In 30 years of fighting poachers, Paul Onyango had never seen anything like this. Twenty-two dead elephants, including several very young ones, clumped together on the open savanna, many killed by a single bullet to the top of the head.
The Price of Ivory
This is the first installment in a series of articles that will explore how the surge in poaching of African elephants both feeds off and fuels instability on the continent.
There were no tracks leading away, no sign that the poachers had stalked their prey from the ground. The tusks had been hacked away, but none of the meat — and subsistence poachers almost always carve themselves a little meat for the long walk home.
Several days later, in early April, the Garamba National Park guards spotted a Ugandan military helicopter flying very low over the park, on an unauthorized flight, but they said it abruptly turned around after being detected. Park officials, scientists and the Congolese authorities now believe that the Ugandan military — one of the Pentagon’s closest partners in Africa — killed the 22 elephants from a helicopter and spirited away more than a million dollars’ worth of ivory.
“They were good shots, very good shots,” said Mr. Onyango, Garamba’s chief ranger. “They even shot the babies. Why? It was like they came here to destroy everything.”
Africa is in the midst of an epic elephant slaughter. Conservation groups say poachers are wiping out tens of thousands of elephants a year, more than at any time in the previous two decades, with the underground ivory trade becoming increasingly militarized.
Like blood diamonds from Sierra Leone or plundered minerals from Congo, ivory, it seems, is the latest conflict resource in Africa, dragged out of remote battle zones, easily converted into cash and now fueling conflicts across the continent.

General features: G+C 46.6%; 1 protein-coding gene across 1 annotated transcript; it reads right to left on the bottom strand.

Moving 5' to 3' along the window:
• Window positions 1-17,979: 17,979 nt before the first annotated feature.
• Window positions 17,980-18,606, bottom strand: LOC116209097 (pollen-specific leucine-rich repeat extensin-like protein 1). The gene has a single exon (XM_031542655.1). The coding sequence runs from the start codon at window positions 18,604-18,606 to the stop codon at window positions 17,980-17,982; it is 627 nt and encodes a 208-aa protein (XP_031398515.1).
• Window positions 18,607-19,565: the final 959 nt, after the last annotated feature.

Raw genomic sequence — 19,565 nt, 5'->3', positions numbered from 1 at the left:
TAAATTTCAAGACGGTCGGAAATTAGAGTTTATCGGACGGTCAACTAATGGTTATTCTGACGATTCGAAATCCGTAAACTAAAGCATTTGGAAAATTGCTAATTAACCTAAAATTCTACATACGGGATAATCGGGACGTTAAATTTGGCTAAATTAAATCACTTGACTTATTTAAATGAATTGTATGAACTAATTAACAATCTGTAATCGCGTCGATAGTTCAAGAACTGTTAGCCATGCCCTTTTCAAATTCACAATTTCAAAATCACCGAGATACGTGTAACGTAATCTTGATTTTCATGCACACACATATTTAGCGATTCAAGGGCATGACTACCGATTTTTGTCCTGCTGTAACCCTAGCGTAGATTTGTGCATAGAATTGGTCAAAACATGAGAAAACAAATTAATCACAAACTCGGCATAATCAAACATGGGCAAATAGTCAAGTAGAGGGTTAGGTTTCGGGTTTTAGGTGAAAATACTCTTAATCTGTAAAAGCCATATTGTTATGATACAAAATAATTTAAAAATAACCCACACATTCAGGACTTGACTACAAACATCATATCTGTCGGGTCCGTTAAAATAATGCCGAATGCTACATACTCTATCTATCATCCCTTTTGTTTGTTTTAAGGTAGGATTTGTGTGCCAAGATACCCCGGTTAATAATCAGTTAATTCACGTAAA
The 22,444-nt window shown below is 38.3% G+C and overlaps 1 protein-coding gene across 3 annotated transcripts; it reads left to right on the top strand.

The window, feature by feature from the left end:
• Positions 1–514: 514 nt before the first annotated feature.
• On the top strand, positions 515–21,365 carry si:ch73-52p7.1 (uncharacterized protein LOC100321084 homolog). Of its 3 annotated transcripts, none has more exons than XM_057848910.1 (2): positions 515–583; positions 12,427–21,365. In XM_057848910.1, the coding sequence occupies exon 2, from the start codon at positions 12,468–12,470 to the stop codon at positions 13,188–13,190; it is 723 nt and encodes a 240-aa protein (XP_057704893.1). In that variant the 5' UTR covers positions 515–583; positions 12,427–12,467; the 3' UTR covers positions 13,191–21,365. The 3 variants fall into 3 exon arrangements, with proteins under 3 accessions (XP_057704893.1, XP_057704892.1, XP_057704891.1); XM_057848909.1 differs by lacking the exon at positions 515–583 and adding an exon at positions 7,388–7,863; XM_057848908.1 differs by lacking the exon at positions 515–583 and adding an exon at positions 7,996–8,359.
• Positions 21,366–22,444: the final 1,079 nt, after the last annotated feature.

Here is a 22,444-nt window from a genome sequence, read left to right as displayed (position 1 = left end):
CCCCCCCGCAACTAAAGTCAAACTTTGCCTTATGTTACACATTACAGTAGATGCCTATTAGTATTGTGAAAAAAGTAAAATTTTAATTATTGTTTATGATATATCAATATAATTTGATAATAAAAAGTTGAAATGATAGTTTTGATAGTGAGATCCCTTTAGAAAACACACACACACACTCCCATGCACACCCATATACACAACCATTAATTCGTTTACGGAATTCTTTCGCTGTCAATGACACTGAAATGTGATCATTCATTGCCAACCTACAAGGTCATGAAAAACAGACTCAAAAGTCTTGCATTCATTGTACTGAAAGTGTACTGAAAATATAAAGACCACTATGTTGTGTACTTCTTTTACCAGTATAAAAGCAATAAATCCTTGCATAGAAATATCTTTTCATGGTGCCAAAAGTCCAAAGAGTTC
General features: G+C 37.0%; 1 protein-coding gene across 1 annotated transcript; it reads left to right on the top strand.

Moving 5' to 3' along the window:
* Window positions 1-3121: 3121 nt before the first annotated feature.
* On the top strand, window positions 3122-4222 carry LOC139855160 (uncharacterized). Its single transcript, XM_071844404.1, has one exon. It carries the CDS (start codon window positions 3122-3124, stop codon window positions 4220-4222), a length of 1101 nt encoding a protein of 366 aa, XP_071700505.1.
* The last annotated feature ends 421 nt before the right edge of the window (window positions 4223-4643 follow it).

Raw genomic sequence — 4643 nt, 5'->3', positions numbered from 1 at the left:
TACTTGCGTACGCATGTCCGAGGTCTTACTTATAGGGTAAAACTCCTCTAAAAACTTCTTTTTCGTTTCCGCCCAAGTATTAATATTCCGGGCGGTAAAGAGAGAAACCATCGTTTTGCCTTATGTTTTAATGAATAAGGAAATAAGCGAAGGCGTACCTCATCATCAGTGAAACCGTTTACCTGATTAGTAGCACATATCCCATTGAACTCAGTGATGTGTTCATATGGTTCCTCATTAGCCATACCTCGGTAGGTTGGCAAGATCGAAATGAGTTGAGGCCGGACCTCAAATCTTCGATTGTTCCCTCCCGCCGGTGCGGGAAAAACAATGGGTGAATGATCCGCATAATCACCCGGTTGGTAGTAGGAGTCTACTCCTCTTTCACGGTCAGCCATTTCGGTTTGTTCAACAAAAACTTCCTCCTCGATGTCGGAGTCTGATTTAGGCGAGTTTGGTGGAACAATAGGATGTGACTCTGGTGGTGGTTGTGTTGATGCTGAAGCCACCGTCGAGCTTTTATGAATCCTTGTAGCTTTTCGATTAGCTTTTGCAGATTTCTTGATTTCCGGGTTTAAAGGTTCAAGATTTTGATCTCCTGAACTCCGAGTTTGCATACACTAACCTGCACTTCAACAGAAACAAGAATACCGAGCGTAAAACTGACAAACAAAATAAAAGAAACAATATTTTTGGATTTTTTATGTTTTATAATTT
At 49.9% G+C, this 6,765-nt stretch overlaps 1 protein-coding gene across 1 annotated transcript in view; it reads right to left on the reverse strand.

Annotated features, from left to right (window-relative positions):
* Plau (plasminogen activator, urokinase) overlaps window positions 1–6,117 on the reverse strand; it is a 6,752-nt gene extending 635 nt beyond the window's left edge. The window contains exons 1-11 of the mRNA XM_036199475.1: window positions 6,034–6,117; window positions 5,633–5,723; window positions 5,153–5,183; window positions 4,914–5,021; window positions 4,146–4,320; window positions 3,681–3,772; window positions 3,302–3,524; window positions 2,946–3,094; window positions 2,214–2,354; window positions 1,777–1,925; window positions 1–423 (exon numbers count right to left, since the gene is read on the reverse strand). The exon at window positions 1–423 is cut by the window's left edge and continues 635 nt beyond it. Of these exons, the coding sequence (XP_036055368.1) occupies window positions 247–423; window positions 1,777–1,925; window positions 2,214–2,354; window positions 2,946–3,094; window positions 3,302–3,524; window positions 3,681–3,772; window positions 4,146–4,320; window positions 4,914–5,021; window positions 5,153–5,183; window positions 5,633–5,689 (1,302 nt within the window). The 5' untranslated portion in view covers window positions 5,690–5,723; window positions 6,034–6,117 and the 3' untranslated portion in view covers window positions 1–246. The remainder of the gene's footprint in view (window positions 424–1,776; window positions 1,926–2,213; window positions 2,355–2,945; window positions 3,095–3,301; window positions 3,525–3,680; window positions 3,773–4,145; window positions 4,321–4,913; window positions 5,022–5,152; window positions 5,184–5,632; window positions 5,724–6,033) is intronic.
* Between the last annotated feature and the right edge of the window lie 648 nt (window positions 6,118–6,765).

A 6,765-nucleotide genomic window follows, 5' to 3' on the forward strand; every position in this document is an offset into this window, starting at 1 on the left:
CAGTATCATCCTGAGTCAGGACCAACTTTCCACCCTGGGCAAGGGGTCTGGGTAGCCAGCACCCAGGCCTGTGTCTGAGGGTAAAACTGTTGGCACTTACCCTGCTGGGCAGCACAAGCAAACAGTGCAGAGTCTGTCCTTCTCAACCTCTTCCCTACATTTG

Some of Africa’s most notorious armed groups, including the Lord’s Resistance Army, the Shabab and Darfur’s janjaweed, are hunting down elephants and using the tusks to buy weapons and sustain their mayhem. Organized crime syndicates are linking up with them to move the ivory around the world, exploiting turbulent states, porous borders and corrupt officials from sub-Saharan Africa to China, law enforcement officials say.
But it is not just outlaws cashing in. Members of some of the African armies that the American government trains and supports with millions of taxpayer dollars — like the Ugandan military, the Congolese Army and newly independent South Sudan’s military — have been implicated in poaching elephants and dealing in ivory.
Congolese soldiers are often arrested for it. South Sudanese forces frequently battle wildlife rangers. Interpol, the international police network, is now helping to investigate the mass elephant killings in the Garamba park, trying to match DNA samples from the animals’ skulls to a large shipment of tusks, marked “household goods,” recently seized at a Ugandan airport.